BY LUCY LETHBRIDGE
corridors HAS BEEN a year in which the corridors of power have echoed with the footfalls of Roman Catholics.
Now that there is a Catholic chaplaincy in the House of Commons, diehard Protestants may well feel a bit uneasy, especially when they notice the distinct whiff of the pontifical about
the new Labour MP for Hyndburn, in Lancashire.
Gregory Pope wrested the seat from its Tory incumbent in last year's general election and gracefully acknowledges that to be titled Pope Gregory on the ballot paper probably went down rather well in England's most Catholic constituency.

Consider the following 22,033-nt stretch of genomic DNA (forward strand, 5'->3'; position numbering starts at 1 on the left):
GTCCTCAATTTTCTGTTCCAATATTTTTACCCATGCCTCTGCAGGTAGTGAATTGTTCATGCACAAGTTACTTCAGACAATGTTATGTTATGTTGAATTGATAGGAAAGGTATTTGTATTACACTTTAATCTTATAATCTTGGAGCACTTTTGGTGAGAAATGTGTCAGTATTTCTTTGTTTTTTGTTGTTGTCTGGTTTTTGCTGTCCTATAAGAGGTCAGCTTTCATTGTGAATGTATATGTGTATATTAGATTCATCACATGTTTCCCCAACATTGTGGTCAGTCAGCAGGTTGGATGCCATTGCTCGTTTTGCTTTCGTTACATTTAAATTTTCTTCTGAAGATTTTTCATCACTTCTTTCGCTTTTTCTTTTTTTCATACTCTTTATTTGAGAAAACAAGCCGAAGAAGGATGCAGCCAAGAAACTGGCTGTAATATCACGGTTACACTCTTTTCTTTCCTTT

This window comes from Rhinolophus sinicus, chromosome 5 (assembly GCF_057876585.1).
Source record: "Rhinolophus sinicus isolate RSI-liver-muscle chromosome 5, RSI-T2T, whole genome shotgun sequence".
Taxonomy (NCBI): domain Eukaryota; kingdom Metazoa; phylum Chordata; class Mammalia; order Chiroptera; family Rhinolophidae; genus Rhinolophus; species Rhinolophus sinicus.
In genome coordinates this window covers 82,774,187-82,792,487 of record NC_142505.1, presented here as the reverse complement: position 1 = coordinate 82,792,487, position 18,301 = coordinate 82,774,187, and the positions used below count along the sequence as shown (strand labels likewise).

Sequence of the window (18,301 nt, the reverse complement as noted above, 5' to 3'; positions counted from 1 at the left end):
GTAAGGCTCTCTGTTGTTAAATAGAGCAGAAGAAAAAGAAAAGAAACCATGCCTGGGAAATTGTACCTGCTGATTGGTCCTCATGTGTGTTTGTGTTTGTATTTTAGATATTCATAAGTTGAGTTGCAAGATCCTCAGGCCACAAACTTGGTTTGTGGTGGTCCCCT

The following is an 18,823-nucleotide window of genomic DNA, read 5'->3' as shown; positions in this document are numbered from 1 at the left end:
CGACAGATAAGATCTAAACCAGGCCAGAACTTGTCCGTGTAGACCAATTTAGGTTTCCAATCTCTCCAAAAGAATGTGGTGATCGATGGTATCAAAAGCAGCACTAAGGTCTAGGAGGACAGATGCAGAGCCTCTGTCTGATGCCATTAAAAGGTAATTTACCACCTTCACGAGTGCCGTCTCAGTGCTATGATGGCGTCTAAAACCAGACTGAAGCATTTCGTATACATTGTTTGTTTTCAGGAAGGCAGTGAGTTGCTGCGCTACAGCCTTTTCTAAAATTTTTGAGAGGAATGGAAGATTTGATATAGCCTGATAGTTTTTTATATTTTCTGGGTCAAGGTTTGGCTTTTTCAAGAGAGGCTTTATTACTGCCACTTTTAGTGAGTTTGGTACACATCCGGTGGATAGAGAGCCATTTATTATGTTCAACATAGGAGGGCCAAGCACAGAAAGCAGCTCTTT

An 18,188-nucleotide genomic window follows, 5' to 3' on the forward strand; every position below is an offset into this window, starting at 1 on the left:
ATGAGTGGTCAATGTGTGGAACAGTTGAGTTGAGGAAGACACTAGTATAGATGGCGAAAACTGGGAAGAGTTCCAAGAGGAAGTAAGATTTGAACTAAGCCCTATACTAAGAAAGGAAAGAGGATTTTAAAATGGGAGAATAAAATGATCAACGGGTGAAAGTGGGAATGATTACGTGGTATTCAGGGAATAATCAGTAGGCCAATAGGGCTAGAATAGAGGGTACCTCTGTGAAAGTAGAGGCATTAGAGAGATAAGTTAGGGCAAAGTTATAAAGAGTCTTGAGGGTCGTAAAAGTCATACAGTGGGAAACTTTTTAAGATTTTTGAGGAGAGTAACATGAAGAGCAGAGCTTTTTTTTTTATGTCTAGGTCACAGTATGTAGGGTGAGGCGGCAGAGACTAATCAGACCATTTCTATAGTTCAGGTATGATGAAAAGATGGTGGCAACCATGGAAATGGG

"I should have changed my name by deed poll," he said. In a spirit of polit
ical ecumenism he discovered that his Tory rival for the seat attended the same Marist school as him, St Mary's College in Blackburn.
Those Protestant diehards might remember with discomfort that Pope Gregory the Great was behind the conversion of England. Gregory Pope looks forward to some conversions of his own, saying "I 'd like to do to the Tories what Pope Gregory did to the Pagans."